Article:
Average rate on the 15-year loan falls to 3.28 percent; further declines foreseen
Washington Post September 29, 2011
WASHINGTON — Fixed mortgage rates have fallen to historic new lows for a fourth straight week and are likely to fall further.
The average on a 30-year fixed mortgage fell to 4.01 percent this week, Freddie Mac said Thursday. That’s the lowest rate since the mortgage buyer began keeping records in 1971. The last time long-term rates were lower was in 1951, when most long-term home loans lasted just 20 or 25 years.
The average on a 15-year fixed mortgage, a popular refinancing option, ticked down to 3.28 percent. Economists say that’s the lowest rate ever for the loan.
Mortgage rates tend to track the yield on the 10-year Treasury note. The 10-year yield has risen this week to around 2 percent. A week ago, it touched 1.74 percent — the lowest level since the Federal Reserve Bank of St. Louis started keeping daily records in 1962. As recently as July, the 10-year yield exceeded 3 percent.
Shifting the Suburban Paradigm
By Allison Arieff New York Times October 3, 2011
Is there anything made in America that’s less innovative than the single-family home? While we obsess over the new in terms of what we keep in our houses — the ever-increasing speed and functionality of our Smartphones, entertainment options built into refrigerators, sophisticated devices that monitor, analyze and report on our sleep cycles, even the superior technology of the running shoes we put on before heading out the flimsy fiberboard door — we’re incredibly undemanding of the houses themselves. These continue to be built the same way they have for over a century, and usually not as well. Walls and windows are thin, materials cheap, design (and I use the term loosely) not well-considered. The building process is a protracted affair, taking far too long and creating embarrassing amounts of building waste (over 50 percent of all waste produced in the United States, in fact).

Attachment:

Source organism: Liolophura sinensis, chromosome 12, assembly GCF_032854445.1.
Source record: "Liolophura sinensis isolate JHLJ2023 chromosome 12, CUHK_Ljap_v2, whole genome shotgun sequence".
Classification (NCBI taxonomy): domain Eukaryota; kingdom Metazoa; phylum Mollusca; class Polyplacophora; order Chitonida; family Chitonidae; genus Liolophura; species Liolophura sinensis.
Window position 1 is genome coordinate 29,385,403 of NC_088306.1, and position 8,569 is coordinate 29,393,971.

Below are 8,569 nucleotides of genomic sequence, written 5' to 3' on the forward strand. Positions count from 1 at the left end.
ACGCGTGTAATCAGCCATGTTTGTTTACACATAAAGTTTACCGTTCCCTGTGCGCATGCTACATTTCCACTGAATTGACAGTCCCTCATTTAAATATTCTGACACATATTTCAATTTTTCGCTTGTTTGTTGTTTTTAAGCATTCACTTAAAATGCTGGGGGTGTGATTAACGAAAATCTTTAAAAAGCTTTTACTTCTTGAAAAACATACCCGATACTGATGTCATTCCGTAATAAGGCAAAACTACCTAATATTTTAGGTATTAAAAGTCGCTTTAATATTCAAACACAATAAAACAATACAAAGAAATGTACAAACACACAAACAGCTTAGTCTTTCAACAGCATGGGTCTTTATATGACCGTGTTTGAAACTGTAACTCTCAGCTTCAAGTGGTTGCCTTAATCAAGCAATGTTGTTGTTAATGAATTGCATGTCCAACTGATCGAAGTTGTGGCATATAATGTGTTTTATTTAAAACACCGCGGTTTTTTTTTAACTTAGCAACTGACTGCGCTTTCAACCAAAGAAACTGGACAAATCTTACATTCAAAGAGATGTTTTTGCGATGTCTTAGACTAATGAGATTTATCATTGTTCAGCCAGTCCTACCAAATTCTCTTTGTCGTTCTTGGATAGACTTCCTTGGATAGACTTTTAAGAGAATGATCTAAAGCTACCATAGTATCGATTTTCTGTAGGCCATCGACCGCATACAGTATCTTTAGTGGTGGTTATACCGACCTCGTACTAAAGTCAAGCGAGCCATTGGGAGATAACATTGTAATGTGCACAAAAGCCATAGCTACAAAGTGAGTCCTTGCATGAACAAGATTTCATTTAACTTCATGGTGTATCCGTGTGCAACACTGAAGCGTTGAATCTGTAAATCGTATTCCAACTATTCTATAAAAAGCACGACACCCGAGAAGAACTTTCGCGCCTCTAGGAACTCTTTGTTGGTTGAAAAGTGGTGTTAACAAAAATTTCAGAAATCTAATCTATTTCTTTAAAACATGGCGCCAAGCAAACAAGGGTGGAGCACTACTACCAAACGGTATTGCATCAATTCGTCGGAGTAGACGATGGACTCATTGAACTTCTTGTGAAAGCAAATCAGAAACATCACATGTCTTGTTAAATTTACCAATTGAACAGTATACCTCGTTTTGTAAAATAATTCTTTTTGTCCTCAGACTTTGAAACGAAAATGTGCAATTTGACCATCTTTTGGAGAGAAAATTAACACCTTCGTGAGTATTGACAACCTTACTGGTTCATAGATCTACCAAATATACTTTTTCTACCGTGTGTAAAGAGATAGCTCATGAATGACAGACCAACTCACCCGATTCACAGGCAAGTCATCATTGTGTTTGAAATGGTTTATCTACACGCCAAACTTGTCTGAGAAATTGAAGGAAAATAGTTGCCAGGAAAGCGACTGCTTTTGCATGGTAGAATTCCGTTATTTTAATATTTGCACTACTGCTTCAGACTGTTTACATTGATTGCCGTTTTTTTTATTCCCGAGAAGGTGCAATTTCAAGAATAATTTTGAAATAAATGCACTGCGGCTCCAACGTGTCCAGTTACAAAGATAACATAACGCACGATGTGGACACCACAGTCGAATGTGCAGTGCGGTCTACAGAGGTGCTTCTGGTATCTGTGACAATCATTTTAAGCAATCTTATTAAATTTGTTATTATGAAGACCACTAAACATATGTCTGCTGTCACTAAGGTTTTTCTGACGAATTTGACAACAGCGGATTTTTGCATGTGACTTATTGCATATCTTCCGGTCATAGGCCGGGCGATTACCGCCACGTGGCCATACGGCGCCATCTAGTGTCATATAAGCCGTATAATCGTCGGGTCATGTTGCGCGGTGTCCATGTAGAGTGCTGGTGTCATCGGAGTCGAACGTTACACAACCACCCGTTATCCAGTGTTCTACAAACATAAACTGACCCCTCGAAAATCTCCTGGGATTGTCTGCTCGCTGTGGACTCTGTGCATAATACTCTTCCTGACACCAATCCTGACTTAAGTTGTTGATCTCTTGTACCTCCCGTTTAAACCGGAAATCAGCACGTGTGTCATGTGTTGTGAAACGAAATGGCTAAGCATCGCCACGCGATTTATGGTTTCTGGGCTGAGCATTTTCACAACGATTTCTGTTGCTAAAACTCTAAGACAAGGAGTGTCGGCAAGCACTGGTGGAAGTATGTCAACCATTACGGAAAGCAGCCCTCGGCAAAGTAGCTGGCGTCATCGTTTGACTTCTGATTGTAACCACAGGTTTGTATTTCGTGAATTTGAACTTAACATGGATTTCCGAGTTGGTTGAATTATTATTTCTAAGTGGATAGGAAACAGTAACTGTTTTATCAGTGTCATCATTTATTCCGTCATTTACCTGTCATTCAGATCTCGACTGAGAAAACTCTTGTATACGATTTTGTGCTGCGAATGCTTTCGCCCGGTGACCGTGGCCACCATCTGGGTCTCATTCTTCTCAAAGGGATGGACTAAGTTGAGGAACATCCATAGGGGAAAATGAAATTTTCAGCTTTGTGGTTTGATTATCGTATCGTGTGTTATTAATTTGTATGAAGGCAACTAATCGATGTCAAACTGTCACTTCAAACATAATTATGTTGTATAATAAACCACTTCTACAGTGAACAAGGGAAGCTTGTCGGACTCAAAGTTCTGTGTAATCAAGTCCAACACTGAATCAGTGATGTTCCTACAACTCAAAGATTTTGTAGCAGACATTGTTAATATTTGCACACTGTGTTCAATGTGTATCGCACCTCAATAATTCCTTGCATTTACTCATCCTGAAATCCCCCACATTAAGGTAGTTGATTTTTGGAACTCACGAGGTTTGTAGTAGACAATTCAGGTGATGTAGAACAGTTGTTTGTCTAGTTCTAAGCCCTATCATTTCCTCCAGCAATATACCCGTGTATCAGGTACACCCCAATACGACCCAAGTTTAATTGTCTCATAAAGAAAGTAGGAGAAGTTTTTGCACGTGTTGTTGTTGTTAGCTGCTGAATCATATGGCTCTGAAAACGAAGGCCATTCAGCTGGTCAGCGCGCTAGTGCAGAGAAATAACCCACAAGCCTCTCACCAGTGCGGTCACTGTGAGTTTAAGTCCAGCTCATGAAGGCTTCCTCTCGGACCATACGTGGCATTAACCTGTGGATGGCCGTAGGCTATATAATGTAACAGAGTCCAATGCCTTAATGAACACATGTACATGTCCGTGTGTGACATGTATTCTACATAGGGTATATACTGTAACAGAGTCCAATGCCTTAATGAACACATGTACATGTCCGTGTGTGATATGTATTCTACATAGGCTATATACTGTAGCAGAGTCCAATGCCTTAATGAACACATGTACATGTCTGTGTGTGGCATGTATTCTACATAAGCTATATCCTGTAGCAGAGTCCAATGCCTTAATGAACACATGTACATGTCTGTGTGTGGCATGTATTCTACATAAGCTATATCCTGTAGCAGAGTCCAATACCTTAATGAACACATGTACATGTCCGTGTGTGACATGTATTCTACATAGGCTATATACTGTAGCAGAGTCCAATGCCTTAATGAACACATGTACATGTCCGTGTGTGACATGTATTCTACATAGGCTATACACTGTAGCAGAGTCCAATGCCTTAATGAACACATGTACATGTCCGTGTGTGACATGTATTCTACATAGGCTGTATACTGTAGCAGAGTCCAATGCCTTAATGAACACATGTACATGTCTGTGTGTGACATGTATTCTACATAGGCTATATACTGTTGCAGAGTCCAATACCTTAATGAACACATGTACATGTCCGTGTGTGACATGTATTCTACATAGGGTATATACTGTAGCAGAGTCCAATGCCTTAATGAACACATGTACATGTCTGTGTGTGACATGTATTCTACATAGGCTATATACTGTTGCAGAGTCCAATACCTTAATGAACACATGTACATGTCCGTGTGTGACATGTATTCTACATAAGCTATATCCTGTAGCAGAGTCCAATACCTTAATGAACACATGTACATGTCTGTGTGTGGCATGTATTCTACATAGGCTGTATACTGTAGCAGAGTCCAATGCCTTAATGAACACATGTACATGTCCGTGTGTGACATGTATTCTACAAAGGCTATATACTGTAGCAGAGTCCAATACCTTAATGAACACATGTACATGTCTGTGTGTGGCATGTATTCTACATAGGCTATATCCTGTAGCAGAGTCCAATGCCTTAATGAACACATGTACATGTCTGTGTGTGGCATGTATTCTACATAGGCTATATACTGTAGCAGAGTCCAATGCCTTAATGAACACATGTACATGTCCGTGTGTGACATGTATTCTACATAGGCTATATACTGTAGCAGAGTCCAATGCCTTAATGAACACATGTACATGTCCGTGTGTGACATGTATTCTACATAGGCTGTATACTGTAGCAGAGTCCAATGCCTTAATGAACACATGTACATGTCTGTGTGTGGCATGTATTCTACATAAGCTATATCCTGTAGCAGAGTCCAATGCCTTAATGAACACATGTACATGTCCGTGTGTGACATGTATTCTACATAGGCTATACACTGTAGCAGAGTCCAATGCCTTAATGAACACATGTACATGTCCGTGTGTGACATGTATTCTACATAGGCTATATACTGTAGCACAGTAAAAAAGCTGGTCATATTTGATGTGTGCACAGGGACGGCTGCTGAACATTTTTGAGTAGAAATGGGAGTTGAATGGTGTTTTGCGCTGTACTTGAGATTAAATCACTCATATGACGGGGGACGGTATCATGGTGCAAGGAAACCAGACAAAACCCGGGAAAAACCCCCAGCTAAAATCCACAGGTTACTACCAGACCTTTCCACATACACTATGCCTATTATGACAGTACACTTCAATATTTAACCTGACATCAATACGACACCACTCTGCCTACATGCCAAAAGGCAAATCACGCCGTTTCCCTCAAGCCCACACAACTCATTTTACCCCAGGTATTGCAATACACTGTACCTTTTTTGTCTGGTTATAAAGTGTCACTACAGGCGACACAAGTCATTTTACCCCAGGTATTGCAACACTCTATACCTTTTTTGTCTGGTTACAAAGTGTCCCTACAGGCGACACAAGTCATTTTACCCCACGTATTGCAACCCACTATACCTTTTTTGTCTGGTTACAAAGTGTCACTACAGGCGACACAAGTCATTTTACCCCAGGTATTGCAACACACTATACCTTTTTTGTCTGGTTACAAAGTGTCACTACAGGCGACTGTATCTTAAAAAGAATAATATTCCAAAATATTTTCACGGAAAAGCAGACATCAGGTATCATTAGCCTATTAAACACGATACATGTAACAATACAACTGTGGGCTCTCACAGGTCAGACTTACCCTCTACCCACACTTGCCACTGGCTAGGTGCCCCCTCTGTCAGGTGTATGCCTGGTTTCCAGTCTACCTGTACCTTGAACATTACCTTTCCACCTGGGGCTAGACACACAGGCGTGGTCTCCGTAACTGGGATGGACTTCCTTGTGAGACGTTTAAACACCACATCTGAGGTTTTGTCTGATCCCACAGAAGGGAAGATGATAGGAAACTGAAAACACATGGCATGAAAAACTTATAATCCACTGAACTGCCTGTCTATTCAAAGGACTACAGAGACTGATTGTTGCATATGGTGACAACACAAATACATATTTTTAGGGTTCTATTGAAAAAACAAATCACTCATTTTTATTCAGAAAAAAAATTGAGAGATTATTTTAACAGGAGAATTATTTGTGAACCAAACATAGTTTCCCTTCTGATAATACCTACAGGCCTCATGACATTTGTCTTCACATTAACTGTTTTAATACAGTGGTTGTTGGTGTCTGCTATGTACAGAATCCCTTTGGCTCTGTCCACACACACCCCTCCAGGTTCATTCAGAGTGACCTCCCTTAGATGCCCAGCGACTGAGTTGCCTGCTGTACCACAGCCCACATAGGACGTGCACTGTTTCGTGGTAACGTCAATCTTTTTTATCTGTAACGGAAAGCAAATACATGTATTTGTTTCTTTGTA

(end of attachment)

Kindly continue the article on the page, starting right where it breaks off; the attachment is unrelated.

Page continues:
But the lack of innovation extends beyond the high-tech. Not so long ago homes were designed to make the most of their surrounding climate and terrain. Vernacular forms like the shotgun, in places like New Orleans, served a purpose that went far beyond aesthetics — they encouraged natural cooling by improving cross-ventilation. In Texas and New Mexico, thick adobe walls similarly kept heat in during the winter, and out during the summer. Houses were sited and windows placed to maximize or minimize sun exposure as needed.
Appeals court to review immigrant housing ban
Associated Press October 4, 2011
NEW ORLEANS — A Dallas suburb is asking a federal appeals court to overturn a judge’s ruling that the city tried to impose unconstitutional restrictions on home rentals to illegal immigrants.
A three-judge panel from the 5th U.S. Circuit Court of Appeals is scheduled to hear arguments Tuesday over a housing ordinance that Farmers Branch’s city council enacted in 2008.
Farmers Branch says U.S. District Judge Jane Boyle erred last year in ruling that its ordinance is pre-empted by federal immigration law. The city argues that denying illegal immigrants access to rental housing isn’t fundamentally different than denying them employment or public benefits.
Landlords and tenants who challenged the city’s ordinance said the licensing scheme adopted by the council impermissibly intruded on the federal immigration system.
State looks into handling of Ike money
By T.J. Aulds Galveston County Daily News September 28, 2011